ImpactStory: Telling Data-Driven Stories About Research Impact

ImpactStory is the relaunched version of total-impact. Don’t miss the post by @jasonpriem and Heather Piwowar, published on the Impact of Social Science blog. They describe some of the highlights:

To use ImpactStory, start by pointing it to the scholarly products you’ve made: articles from Google Scholar Profiles, software on GitHub, presentations on SlideShare, and datasets on Dryad (and we’ve got more importers on the way).

Then we search over a dozen Web APIs to learn where your stuff is making an impact. Instead of the Wall Of Numbers, we categorize your impacts along two dimensions: audience (scholars or the public) and type of engagement with research (view, discuss, save, cite, and recommend).

In each dimension, we figure your percentile score compared to a baseline; in the case of articles, the baseline is “articles indexed in Web of Science that year.” If your 2009 paper has 17 Mendeley readers, for example, that puts you in the 87th-98th percentile of all WoS-indexed articles published in 2009 (we report percentiles as a range expressing the 95% confidence interval). Since it’s above the 75th percentile, we also give it a “highly saved by scholars” badge. Scanning the badges helps you get a sense of your collection’s overall strengths, while also letting  you easily spot success stories.

 

How Social Media Is Changing the Way We Talk About Science

Five Questions With UCSF Neuroscientist Bradley Voytek

Brad Voytek, PhD, a post-doctoral fellow at the University of California, San Francisco, makes use of big data, mapping, and mathematics to discover how brain regions work together and give rise to cognition. In his work as a researcher, science teacher, and outreach advocate, he regularly uses social media such as his blog Oscillatory ThoughtsTwitter, and Quora. In 2006, he split the Time magazine Person of the Year award.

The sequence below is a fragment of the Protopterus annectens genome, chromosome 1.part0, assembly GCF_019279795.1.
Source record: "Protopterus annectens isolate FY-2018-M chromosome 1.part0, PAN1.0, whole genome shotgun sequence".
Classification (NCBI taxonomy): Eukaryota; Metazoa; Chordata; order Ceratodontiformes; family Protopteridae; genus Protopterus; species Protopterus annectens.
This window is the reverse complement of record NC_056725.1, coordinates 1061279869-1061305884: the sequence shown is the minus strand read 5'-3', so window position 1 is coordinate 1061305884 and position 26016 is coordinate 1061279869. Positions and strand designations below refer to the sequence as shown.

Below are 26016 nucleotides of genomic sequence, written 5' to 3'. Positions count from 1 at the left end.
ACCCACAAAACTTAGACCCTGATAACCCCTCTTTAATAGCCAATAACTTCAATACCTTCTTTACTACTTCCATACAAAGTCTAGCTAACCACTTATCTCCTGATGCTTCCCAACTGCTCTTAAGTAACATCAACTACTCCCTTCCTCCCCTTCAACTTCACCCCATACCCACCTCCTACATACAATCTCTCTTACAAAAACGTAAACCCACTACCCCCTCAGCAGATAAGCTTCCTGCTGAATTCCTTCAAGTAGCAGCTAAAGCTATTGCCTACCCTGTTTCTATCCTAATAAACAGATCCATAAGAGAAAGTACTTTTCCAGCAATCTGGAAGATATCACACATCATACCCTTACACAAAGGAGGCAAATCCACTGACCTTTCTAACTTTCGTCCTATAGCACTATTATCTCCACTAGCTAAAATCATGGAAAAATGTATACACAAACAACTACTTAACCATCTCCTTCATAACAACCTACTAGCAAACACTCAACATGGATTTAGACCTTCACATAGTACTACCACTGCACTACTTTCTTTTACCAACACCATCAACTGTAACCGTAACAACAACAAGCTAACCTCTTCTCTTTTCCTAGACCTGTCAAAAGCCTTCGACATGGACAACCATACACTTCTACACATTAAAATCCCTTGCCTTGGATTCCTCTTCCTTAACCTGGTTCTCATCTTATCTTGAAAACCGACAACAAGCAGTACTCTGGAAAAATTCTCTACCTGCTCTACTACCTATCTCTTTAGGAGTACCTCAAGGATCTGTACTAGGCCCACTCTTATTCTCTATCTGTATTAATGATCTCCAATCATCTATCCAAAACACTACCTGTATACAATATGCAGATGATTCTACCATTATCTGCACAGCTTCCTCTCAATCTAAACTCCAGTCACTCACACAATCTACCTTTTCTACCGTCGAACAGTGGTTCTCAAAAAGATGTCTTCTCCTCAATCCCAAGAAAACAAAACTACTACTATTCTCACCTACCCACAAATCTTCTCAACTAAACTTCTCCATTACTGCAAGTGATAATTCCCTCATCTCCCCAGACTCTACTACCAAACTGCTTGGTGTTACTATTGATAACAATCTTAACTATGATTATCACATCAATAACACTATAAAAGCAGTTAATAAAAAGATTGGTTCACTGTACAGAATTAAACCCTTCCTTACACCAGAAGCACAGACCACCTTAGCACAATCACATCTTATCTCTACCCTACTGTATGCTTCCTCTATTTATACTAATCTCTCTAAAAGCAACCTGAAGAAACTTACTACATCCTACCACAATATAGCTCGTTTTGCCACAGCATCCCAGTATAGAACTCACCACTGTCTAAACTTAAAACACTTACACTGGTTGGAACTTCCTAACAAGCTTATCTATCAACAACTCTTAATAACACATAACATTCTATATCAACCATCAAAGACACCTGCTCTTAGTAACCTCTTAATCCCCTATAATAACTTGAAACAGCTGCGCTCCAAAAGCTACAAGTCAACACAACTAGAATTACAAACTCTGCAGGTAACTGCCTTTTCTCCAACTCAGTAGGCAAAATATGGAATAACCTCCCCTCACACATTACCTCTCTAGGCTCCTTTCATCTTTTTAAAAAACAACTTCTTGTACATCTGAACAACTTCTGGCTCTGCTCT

Bradley Voytek

Brad Voytek, PhD

Q: You’re interested in leveraging data to modernize science. Do you see a role for social media in changing research? 

Social media already is changing research. In many ways! First, there’s a direct effect wherein scientists are beginning to use data collected by social media organizations to analyze behavioral patterns, such as a study from 2011 that looked at millions of tweets to analyze fluctuations in mood.

The way we conduct and communicate research is also changing. Since the 1600s, scientists have communicated findings through peer review. But these results are static, and conversations regarding specific study details, methods, etc. were private. Now, scientific publishing organizations like Nature Network or SciVerse and professional sites such as Mendeley and ResearchGate are providing platforms for open communication and ongoing conversations about research projects.

Q: You’re using social media to promote your work. What motivates you to do that, and what do you see as the benefit?

While in a sense the first statement is correct, “promotion” is a loaded term. Science is an opaque process, and scientific publications are jargon-laden, dense documents that are inaccessible to all but the field-specific experts. These publications give an idealized view of the scientific process–from clear hypothesis to statistically significant result. The reality is a world messier and less certain than that, and I use my blog to communicate that.

Having students just jump in and read these artificially-refined and specialized manuscripts and Social media quote_Bradley Voytekexpecting them to learn from it is like trying to teach English by having someone read Shakespeare: it’s technically correct but the end result will be a mess.

I get a sense that many of my blog’s readers are undergraduate and graduate students, and I aim to communicate the real difficulties and uncertainties of science with them. I remember being there feeling confused, and feeling really dumb because I didn’t “get” scientific papers and could never imagine myself coming up with a novel idea, running an experiment to test it, and writing a paper. I remember looking at the CVs of really smart post-docs and professors and seeing page after page of amazing compliments and thinking I was inadequate.

My goal is to demystify the scientific process, to make it more real, to show how hard everything is, but also that it’s doable. I’ve got a whole section of my CV titled “Rejections & Failures” outlining every grant or award I was not given, every paper not published. I believe that listing those failures shows fledgling scientists that the process is hard, but not because it requires super-intelligence, but rather super-diligence.